From 12 December 1991 to 26 January 1992
Curated by Ida Gianelli
The work of Wim Delvoye (Wervik, Belgium, 1965) is characterised by the irony with which he approaches cultural themes, appropriating images that are commonly considered to be artistic and then decontextualising them.
He thus creates a system of incongruities that produce a psychologically alienating effect, compounded by the perceptive disorientation caused by his blending of high and low culture.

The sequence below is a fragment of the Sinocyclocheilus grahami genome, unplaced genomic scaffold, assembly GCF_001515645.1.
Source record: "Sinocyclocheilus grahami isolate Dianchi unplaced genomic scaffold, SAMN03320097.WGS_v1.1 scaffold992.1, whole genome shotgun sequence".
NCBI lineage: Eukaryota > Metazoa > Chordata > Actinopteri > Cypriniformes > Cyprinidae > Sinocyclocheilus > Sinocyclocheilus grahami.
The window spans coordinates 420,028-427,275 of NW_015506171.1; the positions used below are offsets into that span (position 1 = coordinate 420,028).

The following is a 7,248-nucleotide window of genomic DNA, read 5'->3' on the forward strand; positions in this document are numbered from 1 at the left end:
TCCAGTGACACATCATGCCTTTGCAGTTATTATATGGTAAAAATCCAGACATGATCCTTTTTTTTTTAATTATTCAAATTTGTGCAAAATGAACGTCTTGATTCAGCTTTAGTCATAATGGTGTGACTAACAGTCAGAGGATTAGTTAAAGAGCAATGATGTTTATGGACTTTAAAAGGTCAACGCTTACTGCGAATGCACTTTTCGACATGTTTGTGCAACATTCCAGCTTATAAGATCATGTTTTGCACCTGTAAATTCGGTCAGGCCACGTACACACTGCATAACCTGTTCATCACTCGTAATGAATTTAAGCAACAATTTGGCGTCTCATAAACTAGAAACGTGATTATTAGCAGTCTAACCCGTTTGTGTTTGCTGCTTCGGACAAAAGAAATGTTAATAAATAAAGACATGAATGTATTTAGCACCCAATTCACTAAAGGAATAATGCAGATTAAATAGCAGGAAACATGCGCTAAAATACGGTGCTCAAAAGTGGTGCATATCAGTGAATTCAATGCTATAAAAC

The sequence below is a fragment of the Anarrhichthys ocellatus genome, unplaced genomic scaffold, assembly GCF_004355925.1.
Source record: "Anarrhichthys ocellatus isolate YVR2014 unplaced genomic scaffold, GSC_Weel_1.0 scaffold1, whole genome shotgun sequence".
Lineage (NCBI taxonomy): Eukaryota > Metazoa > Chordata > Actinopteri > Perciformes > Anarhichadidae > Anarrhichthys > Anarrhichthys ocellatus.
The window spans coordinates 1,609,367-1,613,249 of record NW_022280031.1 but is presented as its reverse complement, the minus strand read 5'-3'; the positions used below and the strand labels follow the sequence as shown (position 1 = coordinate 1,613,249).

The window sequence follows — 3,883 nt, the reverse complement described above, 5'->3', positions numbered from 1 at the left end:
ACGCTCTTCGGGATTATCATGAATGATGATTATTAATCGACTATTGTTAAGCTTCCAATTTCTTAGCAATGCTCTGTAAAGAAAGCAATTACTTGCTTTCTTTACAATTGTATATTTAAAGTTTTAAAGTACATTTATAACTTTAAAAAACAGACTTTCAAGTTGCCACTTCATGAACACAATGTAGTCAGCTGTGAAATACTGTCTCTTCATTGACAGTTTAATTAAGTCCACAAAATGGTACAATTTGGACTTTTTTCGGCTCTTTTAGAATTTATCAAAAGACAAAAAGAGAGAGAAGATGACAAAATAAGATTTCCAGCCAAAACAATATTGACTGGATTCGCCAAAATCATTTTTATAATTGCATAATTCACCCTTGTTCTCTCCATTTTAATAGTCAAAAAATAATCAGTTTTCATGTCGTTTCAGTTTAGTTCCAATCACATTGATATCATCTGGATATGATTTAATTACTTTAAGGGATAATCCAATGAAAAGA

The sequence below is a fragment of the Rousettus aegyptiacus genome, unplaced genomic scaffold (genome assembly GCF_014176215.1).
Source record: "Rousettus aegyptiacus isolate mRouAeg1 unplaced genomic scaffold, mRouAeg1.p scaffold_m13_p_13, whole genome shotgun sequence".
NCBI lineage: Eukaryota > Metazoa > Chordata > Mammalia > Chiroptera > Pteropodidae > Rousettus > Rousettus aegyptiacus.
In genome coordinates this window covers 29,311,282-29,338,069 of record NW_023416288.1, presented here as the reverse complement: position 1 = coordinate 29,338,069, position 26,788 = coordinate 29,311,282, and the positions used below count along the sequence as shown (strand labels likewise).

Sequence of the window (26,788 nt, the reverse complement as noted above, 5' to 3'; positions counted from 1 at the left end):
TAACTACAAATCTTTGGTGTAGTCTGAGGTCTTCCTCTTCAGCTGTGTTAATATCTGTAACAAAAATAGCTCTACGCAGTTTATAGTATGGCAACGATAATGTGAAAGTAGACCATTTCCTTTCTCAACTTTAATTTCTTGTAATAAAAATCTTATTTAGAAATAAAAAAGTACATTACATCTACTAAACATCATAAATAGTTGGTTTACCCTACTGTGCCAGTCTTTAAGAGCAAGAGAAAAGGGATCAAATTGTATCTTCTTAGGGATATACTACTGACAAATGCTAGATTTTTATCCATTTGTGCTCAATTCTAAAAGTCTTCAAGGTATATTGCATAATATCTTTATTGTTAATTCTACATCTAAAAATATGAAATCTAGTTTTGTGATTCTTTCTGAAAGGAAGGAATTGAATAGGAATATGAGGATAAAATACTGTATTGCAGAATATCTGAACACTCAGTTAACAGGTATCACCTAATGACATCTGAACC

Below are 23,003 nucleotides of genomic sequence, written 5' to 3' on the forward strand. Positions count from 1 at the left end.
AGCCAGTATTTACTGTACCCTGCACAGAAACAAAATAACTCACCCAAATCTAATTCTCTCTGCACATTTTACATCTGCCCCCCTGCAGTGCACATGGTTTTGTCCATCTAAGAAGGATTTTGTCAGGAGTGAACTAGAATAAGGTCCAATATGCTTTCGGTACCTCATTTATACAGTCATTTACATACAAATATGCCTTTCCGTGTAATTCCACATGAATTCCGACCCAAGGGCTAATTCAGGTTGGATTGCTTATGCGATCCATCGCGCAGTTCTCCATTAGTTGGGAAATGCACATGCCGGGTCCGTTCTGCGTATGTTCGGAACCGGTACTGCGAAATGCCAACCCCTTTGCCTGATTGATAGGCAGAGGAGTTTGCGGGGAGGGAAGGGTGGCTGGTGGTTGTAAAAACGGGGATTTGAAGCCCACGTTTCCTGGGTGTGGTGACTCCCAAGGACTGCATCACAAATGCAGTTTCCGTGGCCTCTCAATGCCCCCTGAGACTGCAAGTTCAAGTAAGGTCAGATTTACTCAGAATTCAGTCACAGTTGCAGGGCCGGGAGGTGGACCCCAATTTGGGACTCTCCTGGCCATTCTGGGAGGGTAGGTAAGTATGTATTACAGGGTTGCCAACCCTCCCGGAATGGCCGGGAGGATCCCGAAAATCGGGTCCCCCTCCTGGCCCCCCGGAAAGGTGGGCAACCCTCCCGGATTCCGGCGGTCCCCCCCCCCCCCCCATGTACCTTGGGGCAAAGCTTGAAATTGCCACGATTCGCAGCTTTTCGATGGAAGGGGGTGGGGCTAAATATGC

The installation Delvoye conceived for the Castello comprises a wooden sculpture in the form of a cement mixer, inlaid with 100 decorative details depicting shovels painted with the coats of arms of 100 European cities. The artist’s treatment of these objects transforms them into symbolic elements. The incongruity between material and object, form and content distorts their sense, producing different levels of interpretation and unusual associations of meaning. The transformation of the shovels into coats of arms calls to mind universal concepts such as the subsuming of the individual in the interests of co-operation and the common good. A closer look at the cement mixer reveals it to be a “fictitious” object, because its inlaid decorations recall antique furniture rather than the construction work that it is more usually associated with it. The amalgam it produces also alludes to the enforced homologising of elements that were once different.